Sunday, January 14, 2007

10 yards vs. 15

The current hot-button issue for the results-driven analysis on ESPN is the Eagles' fourth down play calling in last night's game. With two minutes left, two timeouts, and the ball near midfield, trailing by three, Philadelphia elected to go for it on fourth and 10. After they completed a 16-yard pass, the play was called back on a penalty, and they elected to punt rather than attempt to convert fourth-and-15.

As usual, the "experts" focused on two points of view:

1. Philadelphia lost the game, so they must have made the wrong decision
2. Philadelphia gained more than 15 yards on their last attempt, so they made the wrong decision

Of course, neither of these things mattered. The only important factor is whether the Eagles have a better chance of winning the game by attempting to convert on fourth down or by punting. What's my take? I'm not certain. Win expectancy in football is tricky to calculate, and there's not a statistically significant amount of historical data to look at.

What I do know is that there must be a break-even distance, somewhere between one inch and 50 yards, where punting and going for it create an equal win expectancy. At this point, the Eagles should be indifferent between their options; it represents the line dividing the strategies of always going for it and always punting.

As I said, I'm not sure what this exact distance is, or even whether it's somewhere between 10 and 15 yards. I am sure that Andy Reid doesn't know it either. I also know that while Reid can be excused for not being able to calculate the precise figure in his head, the Eagles cannot be excused for not having someone on staff who knows how to make these calculations and apply them.

For $25,000/year, or perhaps even less, the Eagles could have hired an expert in analyzing football situations by win expectancy. I believe it's very conservative to say this expert could increase their chances of winning each game by 1% on average, for an additional .16 wins over the course of a regular season.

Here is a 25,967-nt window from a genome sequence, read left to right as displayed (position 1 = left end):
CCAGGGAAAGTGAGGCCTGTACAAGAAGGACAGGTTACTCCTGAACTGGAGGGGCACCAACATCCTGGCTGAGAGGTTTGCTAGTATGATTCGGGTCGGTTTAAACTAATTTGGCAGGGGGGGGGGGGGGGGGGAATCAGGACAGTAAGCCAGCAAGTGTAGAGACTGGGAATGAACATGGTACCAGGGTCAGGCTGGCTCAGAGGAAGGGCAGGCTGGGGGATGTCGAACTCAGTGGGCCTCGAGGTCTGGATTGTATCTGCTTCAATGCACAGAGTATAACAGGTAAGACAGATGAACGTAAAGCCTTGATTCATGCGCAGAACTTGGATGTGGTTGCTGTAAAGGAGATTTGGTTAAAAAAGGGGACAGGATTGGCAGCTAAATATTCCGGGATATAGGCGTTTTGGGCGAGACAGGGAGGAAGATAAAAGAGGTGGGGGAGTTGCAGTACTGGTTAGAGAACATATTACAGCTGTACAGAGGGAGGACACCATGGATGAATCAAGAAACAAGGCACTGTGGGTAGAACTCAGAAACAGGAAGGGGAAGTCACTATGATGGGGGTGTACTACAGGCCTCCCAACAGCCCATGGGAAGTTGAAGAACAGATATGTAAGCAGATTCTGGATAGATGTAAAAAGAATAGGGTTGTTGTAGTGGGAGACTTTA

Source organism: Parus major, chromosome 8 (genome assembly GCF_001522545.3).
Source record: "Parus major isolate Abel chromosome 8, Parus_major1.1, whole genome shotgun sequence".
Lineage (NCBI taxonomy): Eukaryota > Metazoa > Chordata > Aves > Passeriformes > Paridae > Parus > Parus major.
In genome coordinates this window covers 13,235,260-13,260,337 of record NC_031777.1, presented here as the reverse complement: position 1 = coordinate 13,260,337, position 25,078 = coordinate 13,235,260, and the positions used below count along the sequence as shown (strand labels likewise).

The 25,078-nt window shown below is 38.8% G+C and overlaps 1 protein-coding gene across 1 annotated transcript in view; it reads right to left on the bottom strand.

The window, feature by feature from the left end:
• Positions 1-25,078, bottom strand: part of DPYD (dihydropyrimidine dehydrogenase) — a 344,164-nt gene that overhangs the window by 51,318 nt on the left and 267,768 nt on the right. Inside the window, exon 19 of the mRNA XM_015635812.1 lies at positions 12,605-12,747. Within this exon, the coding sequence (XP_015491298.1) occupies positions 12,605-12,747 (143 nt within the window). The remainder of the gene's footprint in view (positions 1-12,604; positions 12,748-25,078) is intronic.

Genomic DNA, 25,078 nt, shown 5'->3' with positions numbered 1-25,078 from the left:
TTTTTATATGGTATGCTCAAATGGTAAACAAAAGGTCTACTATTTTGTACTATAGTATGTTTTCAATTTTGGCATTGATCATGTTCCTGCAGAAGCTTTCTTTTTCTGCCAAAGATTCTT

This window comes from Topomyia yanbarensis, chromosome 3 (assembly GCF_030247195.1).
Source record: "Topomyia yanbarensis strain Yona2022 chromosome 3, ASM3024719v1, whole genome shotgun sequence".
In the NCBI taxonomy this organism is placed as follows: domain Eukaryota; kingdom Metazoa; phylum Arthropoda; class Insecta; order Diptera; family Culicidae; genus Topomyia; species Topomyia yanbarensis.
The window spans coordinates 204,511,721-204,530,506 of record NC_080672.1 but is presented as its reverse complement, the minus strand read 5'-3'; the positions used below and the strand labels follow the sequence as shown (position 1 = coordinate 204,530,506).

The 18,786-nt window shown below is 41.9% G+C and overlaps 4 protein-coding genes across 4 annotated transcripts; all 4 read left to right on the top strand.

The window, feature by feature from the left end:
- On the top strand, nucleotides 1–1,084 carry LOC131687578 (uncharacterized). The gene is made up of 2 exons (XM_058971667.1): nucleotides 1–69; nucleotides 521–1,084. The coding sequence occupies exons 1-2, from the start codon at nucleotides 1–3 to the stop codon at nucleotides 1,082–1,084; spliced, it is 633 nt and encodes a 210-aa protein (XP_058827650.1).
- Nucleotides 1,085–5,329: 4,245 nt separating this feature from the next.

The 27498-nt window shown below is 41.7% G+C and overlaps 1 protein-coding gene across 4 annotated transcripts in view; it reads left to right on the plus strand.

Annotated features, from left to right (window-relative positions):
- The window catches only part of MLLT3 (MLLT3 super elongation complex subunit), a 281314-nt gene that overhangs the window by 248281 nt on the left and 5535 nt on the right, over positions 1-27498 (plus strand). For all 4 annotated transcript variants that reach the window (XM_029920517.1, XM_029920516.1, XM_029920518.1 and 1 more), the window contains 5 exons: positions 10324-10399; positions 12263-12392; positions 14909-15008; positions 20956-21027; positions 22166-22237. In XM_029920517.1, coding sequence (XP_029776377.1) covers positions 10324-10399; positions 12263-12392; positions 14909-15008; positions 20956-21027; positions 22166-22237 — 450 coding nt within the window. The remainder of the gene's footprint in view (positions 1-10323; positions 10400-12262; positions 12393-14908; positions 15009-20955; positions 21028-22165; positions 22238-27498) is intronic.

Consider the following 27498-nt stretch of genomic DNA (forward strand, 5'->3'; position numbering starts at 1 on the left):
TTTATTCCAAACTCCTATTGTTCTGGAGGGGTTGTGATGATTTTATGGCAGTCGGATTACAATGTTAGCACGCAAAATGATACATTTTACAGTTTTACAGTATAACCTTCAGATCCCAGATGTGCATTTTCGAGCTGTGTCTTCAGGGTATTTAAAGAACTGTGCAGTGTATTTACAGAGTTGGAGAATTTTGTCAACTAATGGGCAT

In an industry where teams spend over $10 million per win, $25,000 is a pittance. It can buy the Eagles .0025 wins, or .16. The Eagles, and every other NFL team, have made it clear where they stand on the issue. (There may be teams who hire these types of personnel, but they don't listen to them very often, so it doesn't really matter.)

Traditionally, games of skill and chance were dominated by the "old school" of thinkers, who based their conservative strategies on fundamentals passed down to them and honed them with years of experience. All these games are gradually being taken over by quantitative types who challenge every assumption and use math and computers to develop better approaches. Backgammon was permanently taken over by the "quants" in the early 1980s; later that decade, the math types hit Wall Street and made a fortune. More recently, sabermetricians have developed new statistics and analyses that are now used by all 30 MLB teams. Poker is experiencing the same revolution; the new ruling class is comprised not of road gamblers, but of quantitative geniuses like Bill Chen, author of the excellent Mathematics of Poker, who won two events at this year's World Series of Poker.

It's time for an NFL team to take the leap. Statistical analysis in football is nothing new; The Hidden Game of Football has been around for nearly 20 years, and Football Outsiders is doing good work and expanding their knowledge base every day. The first team in the pool usually reaps the most benefits, whether it's the Dodgers for signing Jackie Robinson and Roy Campanella; the NBA teams who drafted "raw" high schoolers Kevin Garnett, Kobe Bryant and Tracy McGrady; or the A's for handing the reins to Billy Beane.

Yes, it's hard for an NFL coach, who has been around the game for 30 years, to hand over the decision-making duties to a 25 year old nerd with a calculator and a spreadsheet. But if the coach cares more about helping the team win than his own ego, he'll do the right thing, and his team will be better off for it. The next time you turn on your TV, maybe your favorite team won't be punting on fourth-and-inches from the enemy's 35-yard line.

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